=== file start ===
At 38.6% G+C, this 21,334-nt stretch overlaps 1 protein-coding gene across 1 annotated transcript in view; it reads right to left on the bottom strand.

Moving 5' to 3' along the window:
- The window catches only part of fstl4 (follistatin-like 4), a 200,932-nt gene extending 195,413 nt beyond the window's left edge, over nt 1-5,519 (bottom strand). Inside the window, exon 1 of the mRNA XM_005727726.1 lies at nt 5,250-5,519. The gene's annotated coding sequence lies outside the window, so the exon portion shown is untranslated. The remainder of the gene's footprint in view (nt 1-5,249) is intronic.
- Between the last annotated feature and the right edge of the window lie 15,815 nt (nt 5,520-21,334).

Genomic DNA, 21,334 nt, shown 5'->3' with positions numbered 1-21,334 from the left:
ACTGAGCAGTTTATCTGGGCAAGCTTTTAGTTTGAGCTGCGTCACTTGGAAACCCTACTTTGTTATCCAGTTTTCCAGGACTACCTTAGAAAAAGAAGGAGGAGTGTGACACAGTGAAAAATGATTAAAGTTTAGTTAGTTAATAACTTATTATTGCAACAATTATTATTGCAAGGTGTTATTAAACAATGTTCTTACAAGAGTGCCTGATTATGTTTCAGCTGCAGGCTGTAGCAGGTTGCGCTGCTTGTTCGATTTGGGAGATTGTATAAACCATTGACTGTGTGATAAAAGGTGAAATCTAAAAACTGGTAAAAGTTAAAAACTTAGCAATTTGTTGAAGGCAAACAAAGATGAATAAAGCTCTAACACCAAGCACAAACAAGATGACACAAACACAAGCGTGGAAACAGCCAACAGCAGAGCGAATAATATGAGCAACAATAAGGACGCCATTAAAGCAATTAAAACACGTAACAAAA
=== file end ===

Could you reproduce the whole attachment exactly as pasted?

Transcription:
At 38.6% G+C, this 21,334-nt stretch overlaps 1 protein-coding gene across 1 annotated transcript in view; it reads right to left on the bottom strand.

Moving 5' to 3' along the window:
- The window catches only part of fstl4 (follistatin-like 4), a 200,932-nt gene extending 195,413 nt beyond the window's left edge, over nt 1-5,519 (bottom strand). Inside the window, exon 1 of the mRNA XM_005727726.1 lies at nt 5,250-5,519. The gene's annotated coding sequence lies outside the window, so the exon portion shown is untranslated. The remainder of the gene's footprint in view (nt 1-5,249) is intronic.
- Between the last annotated feature and the right edge of the window lie 15,815 nt (nt 5,520-21,334).

Genomic DNA, 21,334 nt, shown 5'->3' with positions numbered 1-21,334 from the left:
ACTGAGCAGTTTATCTGGGCAAGCTTTTAGTTTGAGCTGCGTCACTTGGAAACCCTACTTTGTTATCCAGTTTTCCAGGACTACCTTAGAAAAAGAAGGAGGAGTGTGACACAGTGAAAAATGATTAAAGTTTAGTTAGTTAATAACTTATTATTGCAACAATTATTATTGCAAGGTGTTATTAAACAATGTTCTTACAAGAGTGCCTGATTATGTTTCAGCTGCAGGCTGTAGCAGGTTGCGCTGCTTGTTCGATTTGGGAGATTGTATAAACCATTGACTGTGTGATAAAAGGTGAAATCTAAAAACTGGTAAAAGTTAAAAACTTAGCAATTTGTTGAAGGCAAACAAAGATGAATAAAGCTCTAACACCAAGCACAAACAAGATGACACAAACACAAGCGTGGAAACAGCCAACAGCAGAGCGAATAATATGAGCAACAATAAGGACGCCATTAAAGCAATTAAAACACGTAACAAAA